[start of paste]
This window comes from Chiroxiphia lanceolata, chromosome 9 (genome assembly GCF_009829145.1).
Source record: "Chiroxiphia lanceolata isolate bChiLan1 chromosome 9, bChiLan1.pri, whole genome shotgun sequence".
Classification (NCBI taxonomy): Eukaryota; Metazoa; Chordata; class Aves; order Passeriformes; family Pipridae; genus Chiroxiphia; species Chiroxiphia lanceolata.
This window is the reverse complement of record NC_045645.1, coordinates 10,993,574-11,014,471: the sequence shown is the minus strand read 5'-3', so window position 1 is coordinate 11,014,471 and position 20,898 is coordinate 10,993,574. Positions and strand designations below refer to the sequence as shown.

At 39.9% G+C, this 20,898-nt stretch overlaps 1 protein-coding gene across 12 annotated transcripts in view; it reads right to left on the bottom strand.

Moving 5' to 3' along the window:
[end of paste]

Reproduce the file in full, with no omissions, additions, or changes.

This window comes from Chiroxiphia lanceolata, chromosome 9 (genome assembly GCF_009829145.1).
Source record: "Chiroxiphia lanceolata isolate bChiLan1 chromosome 9, bChiLan1.pri, whole genome shotgun sequence".
Classification (NCBI taxonomy): Eukaryota; Metazoa; Chordata; class Aves; order Passeriformes; family Pipridae; genus Chiroxiphia; species Chiroxiphia lanceolata.
This window is the reverse complement of record NC_045645.1, coordinates 10,993,574-11,014,471: the sequence shown is the minus strand read 5'-3', so window position 1 is coordinate 11,014,471 and position 20,898 is coordinate 10,993,574. Positions and strand designations below refer to the sequence as shown.

At 39.9% G+C, this 20,898-nt stretch overlaps 1 protein-coding gene across 12 annotated transcripts in view; it reads right to left on the bottom strand.

Moving 5' to 3' along the window: